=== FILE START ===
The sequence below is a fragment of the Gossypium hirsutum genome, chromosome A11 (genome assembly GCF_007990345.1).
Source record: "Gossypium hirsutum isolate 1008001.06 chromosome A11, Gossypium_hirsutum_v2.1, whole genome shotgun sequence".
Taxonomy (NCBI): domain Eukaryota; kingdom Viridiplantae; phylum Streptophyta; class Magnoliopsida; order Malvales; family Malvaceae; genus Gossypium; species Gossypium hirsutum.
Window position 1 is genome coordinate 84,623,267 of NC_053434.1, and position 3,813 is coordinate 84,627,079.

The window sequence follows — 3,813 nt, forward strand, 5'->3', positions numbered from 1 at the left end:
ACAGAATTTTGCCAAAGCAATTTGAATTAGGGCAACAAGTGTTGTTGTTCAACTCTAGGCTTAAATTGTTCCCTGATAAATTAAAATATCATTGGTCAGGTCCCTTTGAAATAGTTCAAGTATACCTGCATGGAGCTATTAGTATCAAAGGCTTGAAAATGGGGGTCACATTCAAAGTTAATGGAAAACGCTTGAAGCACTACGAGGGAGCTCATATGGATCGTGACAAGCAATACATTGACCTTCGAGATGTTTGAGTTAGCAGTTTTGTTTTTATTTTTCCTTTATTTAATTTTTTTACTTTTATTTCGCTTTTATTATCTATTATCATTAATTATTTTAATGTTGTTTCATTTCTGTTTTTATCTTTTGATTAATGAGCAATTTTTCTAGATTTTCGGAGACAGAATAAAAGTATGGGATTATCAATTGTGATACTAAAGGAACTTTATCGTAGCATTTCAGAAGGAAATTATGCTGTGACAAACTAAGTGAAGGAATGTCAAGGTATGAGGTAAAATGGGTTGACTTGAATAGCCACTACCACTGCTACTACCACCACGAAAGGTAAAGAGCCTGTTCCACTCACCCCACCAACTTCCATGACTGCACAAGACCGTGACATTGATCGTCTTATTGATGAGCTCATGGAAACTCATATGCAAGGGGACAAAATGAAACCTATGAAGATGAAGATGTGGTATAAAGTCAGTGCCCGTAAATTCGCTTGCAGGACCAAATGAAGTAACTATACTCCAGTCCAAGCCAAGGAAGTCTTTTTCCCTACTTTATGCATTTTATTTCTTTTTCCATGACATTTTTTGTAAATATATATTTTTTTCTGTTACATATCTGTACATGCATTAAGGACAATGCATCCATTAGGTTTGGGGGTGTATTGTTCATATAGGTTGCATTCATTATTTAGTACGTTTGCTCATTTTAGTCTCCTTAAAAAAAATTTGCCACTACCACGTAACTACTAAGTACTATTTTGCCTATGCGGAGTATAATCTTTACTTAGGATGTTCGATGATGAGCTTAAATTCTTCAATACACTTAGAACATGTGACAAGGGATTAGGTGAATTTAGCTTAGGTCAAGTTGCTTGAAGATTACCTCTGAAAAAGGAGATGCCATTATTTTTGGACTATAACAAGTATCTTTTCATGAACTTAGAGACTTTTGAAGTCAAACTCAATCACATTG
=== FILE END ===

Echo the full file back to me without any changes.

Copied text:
The sequence below is a fragment of the Gossypium hirsutum genome, chromosome A11 (genome assembly GCF_007990345.1).
Source record: "Gossypium hirsutum isolate 1008001.06 chromosome A11, Gossypium_hirsutum_v2.1, whole genome shotgun sequence".
Taxonomy (NCBI): domain Eukaryota; kingdom Viridiplantae; phylum Streptophyta; class Magnoliopsida; order Malvales; family Malvaceae; genus Gossypium; species Gossypium hirsutum.
Window position 1 is genome coordinate 84,623,267 of NC_053434.1, and position 3,813 is coordinate 84,627,079.

The window sequence follows — 3,813 nt, forward strand, 5'->3', positions numbered from 1 at the left end:
ACAGAATTTTGCCAAAGCAATTTGAATTAGGGCAACAAGTGTTGTTGTTCAACTCTAGGCTTAAATTGTTCCCTGATAAATTAAAATATCATTGGTCAGGTCCCTTTGAAATAGTTCAAGTATACCTGCATGGAGCTATTAGTATCAAAGGCTTGAAAATGGGGGTCACATTCAAAGTTAATGGAAAACGCTTGAAGCACTACGAGGGAGCTCATATGGATCGTGACAAGCAATACATTGACCTTCGAGATGTTTGAGTTAGCAGTTTTGTTTTTATTTTTCCTTTATTTAATTTTTTTACTTTTATTTCGCTTTTATTATCTATTATCATTAATTATTTTAATGTTGTTTCATTTCTGTTTTTATCTTTTGATTAATGAGCAATTTTTCTAGATTTTCGGAGACAGAATAAAAGTATGGGATTATCAATTGTGATACTAAAGGAACTTTATCGTAGCATTTCAGAAGGAAATTATGCTGTGACAAACTAAGTGAAGGAATGTCAAGGTATGAGGTAAAATGGGTTGACTTGAATAGCCACTACCACTGCTACTACCACCACGAAAGGTAAAGAGCCTGTTCCACTCACCCCACCAACTTCCATGACTGCACAAGACCGTGACATTGATCGTCTTATTGATGAGCTCATGGAAACTCATATGCAAGGGGACAAAATGAAACCTATGAAGATGAAGATGTGGTATAAAGTCAGTGCCCGTAAATTCGCTTGCAGGACCAAATGAAGTAACTATACTCCAGTCCAAGCCAAGGAAGTCTTTTTCCCTACTTTATGCATTTTATTTCTTTTTCCATGACATTTTTTGTAAATATATATTTTTTTCTGTTACATATCTGTACATGCATTAAGGACAATGCATCCATTAGGTTTGGGGGTGTATTGTTCATATAGGTTGCATTCATTATTTAGTACGTTTGCTCATTTTAGTCTCCTTAAAAAAAATTTGCCACTACCACGTAACTACTAAGTACTATTTTGCCTATGCGGAGTATAATCTTTACTTAGGATGTTCGATGATGAGCTTAAATTCTTCAATACACTTAGAACATGTGACAAGGGATTAGGTGAATTTAGCTTAGGTCAAGTTGCTTGAAGATTACCTCTGAAAAAGGAGATGCCATTATTTTTGGACTATAACAAGTATCTTTTCATGAACTTAGAGACTTTTGAAGTCAAACTCAATCACATTG